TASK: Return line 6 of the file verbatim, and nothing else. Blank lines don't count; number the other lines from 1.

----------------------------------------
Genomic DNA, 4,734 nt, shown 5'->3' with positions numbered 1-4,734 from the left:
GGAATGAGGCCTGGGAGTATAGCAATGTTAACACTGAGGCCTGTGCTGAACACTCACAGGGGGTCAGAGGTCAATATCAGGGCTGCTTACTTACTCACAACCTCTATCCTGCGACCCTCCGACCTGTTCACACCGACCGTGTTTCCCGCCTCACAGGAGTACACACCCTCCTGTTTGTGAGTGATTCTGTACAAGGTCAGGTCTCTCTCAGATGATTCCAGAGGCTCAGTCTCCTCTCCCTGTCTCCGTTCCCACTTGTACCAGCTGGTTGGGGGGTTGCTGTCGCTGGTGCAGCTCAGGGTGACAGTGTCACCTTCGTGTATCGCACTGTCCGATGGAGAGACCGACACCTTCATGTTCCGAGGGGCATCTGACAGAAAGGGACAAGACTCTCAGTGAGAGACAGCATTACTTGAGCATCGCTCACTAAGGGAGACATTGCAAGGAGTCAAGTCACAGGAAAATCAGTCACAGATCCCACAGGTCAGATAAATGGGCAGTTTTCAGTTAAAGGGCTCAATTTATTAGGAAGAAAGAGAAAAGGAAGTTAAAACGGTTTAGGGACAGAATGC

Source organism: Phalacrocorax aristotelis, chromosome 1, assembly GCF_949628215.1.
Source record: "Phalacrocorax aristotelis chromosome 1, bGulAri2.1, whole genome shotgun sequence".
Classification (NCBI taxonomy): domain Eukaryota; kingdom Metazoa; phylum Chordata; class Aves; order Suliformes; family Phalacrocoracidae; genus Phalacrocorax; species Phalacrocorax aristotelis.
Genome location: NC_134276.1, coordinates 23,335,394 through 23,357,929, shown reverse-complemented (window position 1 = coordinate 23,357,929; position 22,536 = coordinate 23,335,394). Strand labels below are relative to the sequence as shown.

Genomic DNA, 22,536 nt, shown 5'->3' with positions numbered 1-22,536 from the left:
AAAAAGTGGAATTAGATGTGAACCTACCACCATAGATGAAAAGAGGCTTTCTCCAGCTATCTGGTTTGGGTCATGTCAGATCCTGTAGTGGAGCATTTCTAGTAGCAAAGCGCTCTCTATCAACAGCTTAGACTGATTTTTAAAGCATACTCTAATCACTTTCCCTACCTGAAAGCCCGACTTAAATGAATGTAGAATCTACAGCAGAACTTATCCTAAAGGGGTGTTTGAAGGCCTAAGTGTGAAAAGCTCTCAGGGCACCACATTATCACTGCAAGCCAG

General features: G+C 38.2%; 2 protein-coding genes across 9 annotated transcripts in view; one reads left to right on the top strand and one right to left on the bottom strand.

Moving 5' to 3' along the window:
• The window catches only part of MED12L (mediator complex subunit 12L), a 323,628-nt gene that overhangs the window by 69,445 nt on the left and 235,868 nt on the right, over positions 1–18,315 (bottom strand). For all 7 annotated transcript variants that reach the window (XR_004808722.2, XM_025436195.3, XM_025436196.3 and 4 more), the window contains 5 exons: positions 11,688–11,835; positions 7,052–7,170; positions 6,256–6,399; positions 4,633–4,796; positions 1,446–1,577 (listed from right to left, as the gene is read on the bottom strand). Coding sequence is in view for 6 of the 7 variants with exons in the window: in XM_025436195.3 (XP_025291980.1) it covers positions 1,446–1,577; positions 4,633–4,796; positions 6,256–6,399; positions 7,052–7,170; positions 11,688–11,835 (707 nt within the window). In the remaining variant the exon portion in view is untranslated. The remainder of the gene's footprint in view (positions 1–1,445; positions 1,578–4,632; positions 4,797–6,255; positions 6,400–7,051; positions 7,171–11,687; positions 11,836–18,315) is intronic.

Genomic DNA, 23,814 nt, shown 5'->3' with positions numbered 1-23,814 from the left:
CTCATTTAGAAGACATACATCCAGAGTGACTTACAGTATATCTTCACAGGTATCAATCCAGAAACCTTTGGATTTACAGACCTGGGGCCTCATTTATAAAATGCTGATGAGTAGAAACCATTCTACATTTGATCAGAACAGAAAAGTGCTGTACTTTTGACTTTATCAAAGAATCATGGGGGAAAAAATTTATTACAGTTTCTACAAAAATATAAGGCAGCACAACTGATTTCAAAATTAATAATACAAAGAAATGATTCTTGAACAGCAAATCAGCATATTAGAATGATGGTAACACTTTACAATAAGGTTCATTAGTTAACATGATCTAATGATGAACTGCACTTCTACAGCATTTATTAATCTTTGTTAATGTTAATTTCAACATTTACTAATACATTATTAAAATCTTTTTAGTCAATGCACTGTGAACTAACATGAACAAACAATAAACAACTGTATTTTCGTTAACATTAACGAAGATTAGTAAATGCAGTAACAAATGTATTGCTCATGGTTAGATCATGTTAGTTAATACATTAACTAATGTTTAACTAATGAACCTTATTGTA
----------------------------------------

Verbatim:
Genome location: NC_134276.1, coordinates 23,335,394 through 23,357,929, shown reverse-complemented (window position 1 = coordinate 23,357,929; position 22,536 = coordinate 23,335,394). Strand labels below are relative to the sequence as shown.